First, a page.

Tuesday, March 13, 2007

On men and monsters, Part II

Okay, so it's generally accepted that violent rape is bad. Rape apologists notwithstanding (and I still can't entirely understand how "he and three of his friends held me at knifepoint and raped me in the shower" can be excused as "oh, those crazy kids"), the vast majority of men and women recognize that holding a woman down and forcing sex on her is a bad, bad thing. "I'd kill a rapist," some people say. "Rapists are evil."

Would you be shocked to know that I disagree with that last part?

I'm not apologizing for anyone. There are rapists out there who definitely qualify as "evil" in my book. The ones mentioned in the linked post? Evil. The kind you see on TV jumping out of bushes and drugging women at bars? Evil. The Orange County rapists? Like the fruits of the devil.

"Rapists are evil," though, doesn't keep men from raping, and it doesn't keep women safe. Because while the stigma of "evil" might be enough to keep some men from stalking women at night and raping them in alleys (or at least make them more aware of men who do that), it also paints a limited picture that keeps men from recognizing their own actions.

I hate the terms "date rape" and "acquaintance rape," because they make it seem more casual, less damaging than its jump-out-and-grab-you cousin. Acquaintance rape can be just as traumatizing as stranger rape, if not moreso because of the betrayal and violation of trust that are frequently involved. Nonetheless, the distinction between the man in the alley and the one in the dining hall is an important one, because most women know to be wary of the man in the alley. More importantly, most men know that the man in the alley is a bad man who's doing something wrong.

It's easy to characterize the man in the alley as evil. But if you're the man in the dining hall, and you're not entirely certain the sex you had last night was consensual, are you going to recognize that what you did might have been rape? "Rapists are evil. I'm not evil. Therefore, I am not a rapist." Problem solved, right?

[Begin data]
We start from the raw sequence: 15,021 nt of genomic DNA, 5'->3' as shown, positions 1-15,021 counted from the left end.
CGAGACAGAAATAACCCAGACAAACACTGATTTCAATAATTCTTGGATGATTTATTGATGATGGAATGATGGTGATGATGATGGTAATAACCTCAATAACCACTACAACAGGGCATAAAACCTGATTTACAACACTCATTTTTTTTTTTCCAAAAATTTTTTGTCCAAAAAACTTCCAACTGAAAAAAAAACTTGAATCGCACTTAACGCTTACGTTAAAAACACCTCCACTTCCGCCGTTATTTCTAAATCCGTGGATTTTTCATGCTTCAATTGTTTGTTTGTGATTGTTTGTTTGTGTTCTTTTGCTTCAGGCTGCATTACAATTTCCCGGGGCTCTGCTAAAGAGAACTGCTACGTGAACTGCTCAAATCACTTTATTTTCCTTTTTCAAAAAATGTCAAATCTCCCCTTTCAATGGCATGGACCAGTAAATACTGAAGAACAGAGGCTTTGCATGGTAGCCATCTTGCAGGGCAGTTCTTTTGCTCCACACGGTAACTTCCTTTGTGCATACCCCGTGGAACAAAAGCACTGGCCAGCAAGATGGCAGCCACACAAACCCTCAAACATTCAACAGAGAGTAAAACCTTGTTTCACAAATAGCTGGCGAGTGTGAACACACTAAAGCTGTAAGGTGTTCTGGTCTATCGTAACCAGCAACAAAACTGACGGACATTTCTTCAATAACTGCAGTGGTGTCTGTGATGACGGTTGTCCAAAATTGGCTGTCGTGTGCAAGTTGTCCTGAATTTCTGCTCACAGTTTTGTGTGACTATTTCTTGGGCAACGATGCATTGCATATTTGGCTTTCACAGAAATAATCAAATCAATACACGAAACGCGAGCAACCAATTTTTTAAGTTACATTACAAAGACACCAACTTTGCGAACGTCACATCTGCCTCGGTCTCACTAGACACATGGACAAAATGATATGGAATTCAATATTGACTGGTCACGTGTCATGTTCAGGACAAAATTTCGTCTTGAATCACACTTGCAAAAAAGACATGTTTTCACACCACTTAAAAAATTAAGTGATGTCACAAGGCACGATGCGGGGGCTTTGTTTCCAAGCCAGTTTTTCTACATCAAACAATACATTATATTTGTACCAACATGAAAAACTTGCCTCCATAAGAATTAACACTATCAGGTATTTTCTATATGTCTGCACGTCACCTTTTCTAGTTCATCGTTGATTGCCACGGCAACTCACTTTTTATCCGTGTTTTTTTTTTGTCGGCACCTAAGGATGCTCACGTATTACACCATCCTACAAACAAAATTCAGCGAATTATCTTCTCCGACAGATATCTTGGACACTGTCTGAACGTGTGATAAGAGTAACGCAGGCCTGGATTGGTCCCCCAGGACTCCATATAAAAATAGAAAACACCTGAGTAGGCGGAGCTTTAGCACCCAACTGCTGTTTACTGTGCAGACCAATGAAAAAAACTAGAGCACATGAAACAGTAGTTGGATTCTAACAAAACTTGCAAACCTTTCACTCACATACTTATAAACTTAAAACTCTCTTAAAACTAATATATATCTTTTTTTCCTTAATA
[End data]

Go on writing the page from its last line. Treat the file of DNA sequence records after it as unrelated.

More valuable, I think, than turning the rapist into a monster is turning the rapist into a man. Men need to be taught that not-evil guys are fully capable of raping under some circumstances. They need to be able to recognize those situations in which they themselves are in danger of becoming, not an evil person, but a rapist.

Biting Bever has an exhaustive checklist of ways to tell if you're a rapist, whether you think you are or not. A few highlights:
1. You are a rapist if you get a girl drunk and have sex with her.

3. You are a rapist if you get yourself drunk and have sex with her. Your drunkeness is no excuse.

4. If you are BOTH drunk you may still be a rapist.

6. If she's sleeping and you have sex with her you're a rapist.

7. If she's unconscious and you have sex with her then you're a rapist.

9. If she is incapacitated in any way and unable to say 'Yes' then you're a rapist.

10. If you drug her then you're a rapist.

12. If you don't bother to ask her permission and she says neither 'Yes' or 'No' then you could be a rapist.

13. You are a rapist if you 'nag' her for sex. Because you manage to ply an eventual 'yes' from a weary victim doesn't mean it's not rape. You are a rapist.

16. If you threaten her, or act in a way that SHE thinks you're threatening her then you're a rapist. If you puff up and get loud and frustrated while trying to 'talk' her into sex then you're a rapist.

17. You are a rapist if you don't immediately get your hands off of her when she says 'no'. You are a rapist if you take your hands off of her and then put them back ON her after 10 minutes and she eventually 'gives in' to this tactic.

19. If you're necking with her and you're naked and you've already gone down on her and she says 'No' to sex with you and you have sex with her anyway then you're a rapist.

20. If you're engaged in intercourse and she says 'No' at ANY point and you don't immediately stop then you're a rapist.

21. If she said "Yes" to sex with a condom and that condom breaks and you proceed anyway then you're a rapist.

22. If she picked you up at a bar looking for sex and then decides that she doesn't WANT sex and you continue then you're a rapist.

23. If she changes her mind at ANY point for ANY reason and you don't immediately back off or you try to talk her into it and get sex anyway then you're a rapist.

24. If you don't hit her and she says 'No' you're still a rapist.

26. If you're a friend of hers you can still be a rapist.